Low red tide levels still linger off Marco Island


A dead mullet is seen washed ashore Friday, Oct. 19, 2012, at Barefoot Beach State Preserve in Bonita Springs. An agal bloom, known commonly as red tide, is a phenomenon where high concentrations of Karenia brevis, a microscopic marine algae, contain toxins that paralyze the nervous system in fish. In large quantities, they cause the water to appear red or murky, hence the name. The blooms can affect humans causing eye and respiratory conditions such as coughing, sneezing, tearing and itching.

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A dead mullet is seen washed ashore Friday, Oct. 19, 2012, at Barefoot Beach State Preserve in Bonita Springs. An agal bloom, known commonly as red tide, is a phenomenon where high concentrations of Karenia brevis, a microscopic marine algae, contain toxins that paralyze the nervous system in fish. In large quantities, they cause the water to appear red or murky, hence the name. The blooms can affect humans causing eye and respiratory conditions such as coughing, sneezing, tearing and itching.

— A lingering red tide seems to be concentrated around Marco Island this week, Collier County pollution monitors reported Friday.

Tests of water samples taken Wednesday showed no beaches had red tide except on Marco, where very low levels were detected at Caxambas Pass and the Collier Boulevard boat ramp and low levels at Big Marco Pass.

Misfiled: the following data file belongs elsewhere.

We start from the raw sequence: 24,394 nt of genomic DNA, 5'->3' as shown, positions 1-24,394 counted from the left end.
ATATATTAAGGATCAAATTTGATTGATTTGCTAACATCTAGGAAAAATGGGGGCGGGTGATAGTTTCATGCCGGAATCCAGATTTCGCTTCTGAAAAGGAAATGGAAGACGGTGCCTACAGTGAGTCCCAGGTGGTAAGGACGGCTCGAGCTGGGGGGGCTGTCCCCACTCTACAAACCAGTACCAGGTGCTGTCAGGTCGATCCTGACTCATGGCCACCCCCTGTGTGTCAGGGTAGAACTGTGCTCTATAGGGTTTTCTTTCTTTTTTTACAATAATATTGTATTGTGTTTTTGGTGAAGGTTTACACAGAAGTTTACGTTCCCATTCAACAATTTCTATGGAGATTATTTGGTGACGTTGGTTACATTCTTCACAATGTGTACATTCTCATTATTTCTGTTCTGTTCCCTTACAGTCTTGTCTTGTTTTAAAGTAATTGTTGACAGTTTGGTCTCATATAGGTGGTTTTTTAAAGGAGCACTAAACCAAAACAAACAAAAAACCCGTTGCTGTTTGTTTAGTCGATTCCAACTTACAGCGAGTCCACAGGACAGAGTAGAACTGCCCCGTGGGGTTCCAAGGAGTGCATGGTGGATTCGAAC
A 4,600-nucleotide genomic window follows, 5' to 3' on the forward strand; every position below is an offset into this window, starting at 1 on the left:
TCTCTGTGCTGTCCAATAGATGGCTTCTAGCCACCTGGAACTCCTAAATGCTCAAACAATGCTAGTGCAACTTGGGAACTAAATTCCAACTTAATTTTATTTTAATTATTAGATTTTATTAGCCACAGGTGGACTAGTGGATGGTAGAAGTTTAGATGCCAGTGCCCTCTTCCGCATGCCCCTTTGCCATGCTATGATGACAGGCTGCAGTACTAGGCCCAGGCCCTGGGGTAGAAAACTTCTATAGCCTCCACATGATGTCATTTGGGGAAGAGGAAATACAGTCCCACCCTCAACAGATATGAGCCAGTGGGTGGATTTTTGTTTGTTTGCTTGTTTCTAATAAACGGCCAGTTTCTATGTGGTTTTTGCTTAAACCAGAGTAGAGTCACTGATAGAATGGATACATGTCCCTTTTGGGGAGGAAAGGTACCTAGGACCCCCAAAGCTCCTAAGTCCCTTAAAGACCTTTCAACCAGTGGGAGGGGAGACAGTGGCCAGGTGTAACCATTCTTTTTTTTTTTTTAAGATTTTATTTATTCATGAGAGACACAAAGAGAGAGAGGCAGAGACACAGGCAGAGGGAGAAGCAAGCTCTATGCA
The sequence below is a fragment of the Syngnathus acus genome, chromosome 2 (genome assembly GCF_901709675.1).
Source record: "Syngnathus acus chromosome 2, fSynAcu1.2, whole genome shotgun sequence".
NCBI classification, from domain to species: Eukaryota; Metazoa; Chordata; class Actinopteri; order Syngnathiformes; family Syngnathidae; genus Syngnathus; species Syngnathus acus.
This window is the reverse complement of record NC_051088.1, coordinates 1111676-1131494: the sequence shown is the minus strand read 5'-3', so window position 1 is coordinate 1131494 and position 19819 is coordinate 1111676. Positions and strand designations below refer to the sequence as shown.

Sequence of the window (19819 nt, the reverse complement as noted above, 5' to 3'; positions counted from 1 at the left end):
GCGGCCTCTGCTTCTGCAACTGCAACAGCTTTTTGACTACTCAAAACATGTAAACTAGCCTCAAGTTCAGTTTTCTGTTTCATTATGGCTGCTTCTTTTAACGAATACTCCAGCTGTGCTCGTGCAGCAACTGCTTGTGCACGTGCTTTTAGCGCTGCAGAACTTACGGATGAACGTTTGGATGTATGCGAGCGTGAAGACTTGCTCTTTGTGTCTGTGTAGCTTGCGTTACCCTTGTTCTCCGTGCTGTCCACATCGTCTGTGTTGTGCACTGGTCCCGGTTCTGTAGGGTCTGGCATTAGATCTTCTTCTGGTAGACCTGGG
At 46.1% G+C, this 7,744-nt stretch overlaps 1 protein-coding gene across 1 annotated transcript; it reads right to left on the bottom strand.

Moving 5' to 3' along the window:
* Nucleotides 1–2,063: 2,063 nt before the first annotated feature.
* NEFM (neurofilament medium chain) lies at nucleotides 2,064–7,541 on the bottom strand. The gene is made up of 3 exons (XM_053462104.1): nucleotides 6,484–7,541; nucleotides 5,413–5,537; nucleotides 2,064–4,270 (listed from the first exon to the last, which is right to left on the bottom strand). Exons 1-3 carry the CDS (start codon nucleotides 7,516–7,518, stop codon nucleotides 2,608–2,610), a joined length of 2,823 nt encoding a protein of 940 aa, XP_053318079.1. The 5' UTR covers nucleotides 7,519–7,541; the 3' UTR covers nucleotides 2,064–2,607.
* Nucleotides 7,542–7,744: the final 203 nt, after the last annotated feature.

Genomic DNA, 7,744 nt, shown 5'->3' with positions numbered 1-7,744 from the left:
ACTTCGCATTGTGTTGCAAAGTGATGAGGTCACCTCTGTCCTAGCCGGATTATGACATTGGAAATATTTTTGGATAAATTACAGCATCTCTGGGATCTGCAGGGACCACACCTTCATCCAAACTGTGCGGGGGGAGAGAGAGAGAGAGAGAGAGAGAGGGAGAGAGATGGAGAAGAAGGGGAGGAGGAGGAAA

Red tide is a bloom of microscopic algae that can release a toxin that kills marine life and causes people to have respiratory irritation, such as a scratchy throat or watery eyes.

Northerly to onshore winds through the weekend could cause some red tide effects at the beaches.

Monitors received reports of a few dead fish in Marco canals and some respiratory irritation from islanders. More water samples will be collected Monday.

The county is advising people with chronic respiratory problems, such as emphysema and asthma, to use caution when going to the beach to avoid exacerbating their conditions.

To report red tide symptoms or dead fish, call 239-252-2502. Red tide updates are available on the county's hotline at 239-252-2591.

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